Fixed Matches In Betting World
As you may know, the sports betting industry is worth a lot of money — billions of dollars trade hands every year. In the world of gambling, you win some, and you lose some, but sometimes, the stakes are so high that some individuals can’t afford to lose. What would you do, if you laid thousands of dollars on the line, without even knowing for sure if your bet would be successful? Most people are willing to take the chance, and let luck have its way. But for some, failure isn’t an option. So what do they resort to? Match fixing.
Sometimes, certain outcomes of a particular game are either fully or partly predetermined. Fixed matches are usually organized by gambling syndicates, in cohorts with sports officials, referees and sometimes even players. At times, players are given millions of dollars to throw away a game, or referees are paid to favor a certain team. Although there have been several such incidents that have taken place in sporting history, we're going to take a look at a few.
Black Sox Scandal
The Black Sox scandal is probably one of the most infamous match fixing incidents in American sports. It took place way back in 1919 when the eight members of the Chicago White Sox were paid by gambling syndicates to lose a World Series match against rivals Cincinnati Reds. Back then, the rules weren’t as flexible as they were today. Owners had quite a bit of control over their teams, and Charles Comiskey wasn’t particularly liked for an array of reasons. It was after this incident that the position of Commissioner of Baseball was appointed, to ensure that no foul play takes place.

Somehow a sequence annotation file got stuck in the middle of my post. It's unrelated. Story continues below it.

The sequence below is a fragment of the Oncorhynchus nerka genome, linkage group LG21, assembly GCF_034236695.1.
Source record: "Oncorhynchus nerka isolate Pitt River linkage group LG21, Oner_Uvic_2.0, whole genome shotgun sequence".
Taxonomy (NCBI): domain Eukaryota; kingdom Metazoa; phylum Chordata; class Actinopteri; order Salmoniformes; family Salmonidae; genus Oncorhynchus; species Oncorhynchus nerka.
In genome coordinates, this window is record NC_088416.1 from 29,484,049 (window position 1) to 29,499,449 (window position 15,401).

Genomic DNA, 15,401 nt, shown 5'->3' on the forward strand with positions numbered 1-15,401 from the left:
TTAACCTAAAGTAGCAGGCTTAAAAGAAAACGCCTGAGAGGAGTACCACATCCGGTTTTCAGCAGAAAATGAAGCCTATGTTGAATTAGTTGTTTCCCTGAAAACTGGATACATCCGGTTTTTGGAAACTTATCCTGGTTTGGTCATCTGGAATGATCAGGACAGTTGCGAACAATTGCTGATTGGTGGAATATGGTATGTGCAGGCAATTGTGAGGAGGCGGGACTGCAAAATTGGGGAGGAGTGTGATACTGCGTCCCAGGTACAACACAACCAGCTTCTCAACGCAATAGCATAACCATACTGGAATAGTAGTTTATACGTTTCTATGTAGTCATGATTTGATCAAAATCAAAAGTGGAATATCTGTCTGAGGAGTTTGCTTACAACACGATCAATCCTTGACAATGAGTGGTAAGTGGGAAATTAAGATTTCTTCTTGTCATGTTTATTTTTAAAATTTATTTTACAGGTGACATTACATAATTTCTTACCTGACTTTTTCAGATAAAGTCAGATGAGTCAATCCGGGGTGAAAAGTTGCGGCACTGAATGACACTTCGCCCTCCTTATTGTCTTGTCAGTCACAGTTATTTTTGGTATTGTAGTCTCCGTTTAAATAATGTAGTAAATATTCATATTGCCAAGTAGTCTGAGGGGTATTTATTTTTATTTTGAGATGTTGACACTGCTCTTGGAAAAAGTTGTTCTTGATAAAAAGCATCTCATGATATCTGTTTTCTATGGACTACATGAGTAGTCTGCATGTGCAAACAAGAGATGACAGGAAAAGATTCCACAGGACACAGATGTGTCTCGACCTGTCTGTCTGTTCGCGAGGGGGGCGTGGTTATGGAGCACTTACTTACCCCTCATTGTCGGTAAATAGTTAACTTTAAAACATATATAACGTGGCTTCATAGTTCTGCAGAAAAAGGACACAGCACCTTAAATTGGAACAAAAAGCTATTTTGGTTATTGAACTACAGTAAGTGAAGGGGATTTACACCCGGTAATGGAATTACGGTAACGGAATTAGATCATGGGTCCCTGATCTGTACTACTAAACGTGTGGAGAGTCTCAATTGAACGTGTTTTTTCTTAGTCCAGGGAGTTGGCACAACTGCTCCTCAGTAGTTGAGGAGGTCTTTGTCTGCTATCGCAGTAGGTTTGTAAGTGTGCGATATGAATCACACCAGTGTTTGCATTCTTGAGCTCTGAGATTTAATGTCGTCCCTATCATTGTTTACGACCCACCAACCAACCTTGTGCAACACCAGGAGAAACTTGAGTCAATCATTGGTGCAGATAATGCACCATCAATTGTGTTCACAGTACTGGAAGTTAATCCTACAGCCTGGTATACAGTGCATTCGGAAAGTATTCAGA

Spot Fixing in Cricket, 2010
Cricket has been no stranger to match fixing scandals, with several incidents taking place in the past few years. In 2010, a test series was taking place in Lords, London, between England and Pakistan. Investigative journalists uncovered that a few Pakistani players had taken bribes from a bookmaker to purposefully bowl no-balls at certain times. As a result, the bowlers involved - Salman Butt, Mohammad Asif, and Mohammad Amir were banned and were sentenced to prison, along with the bookmaker.
Perhaps one of the more bizarre match fixing incidents in association football, a Malaysian betting syndicate was found attempting to manipulate the floodlight of The Valley, a football stadium in London with the help of a security guard in 1999. Investigations found that this group was behind the floodlight malfunction and subsequent abandonment of a match between West Ham United and Crystal Palace. This resulted in the Asian syndicate receiving a six-figure payout.Tags :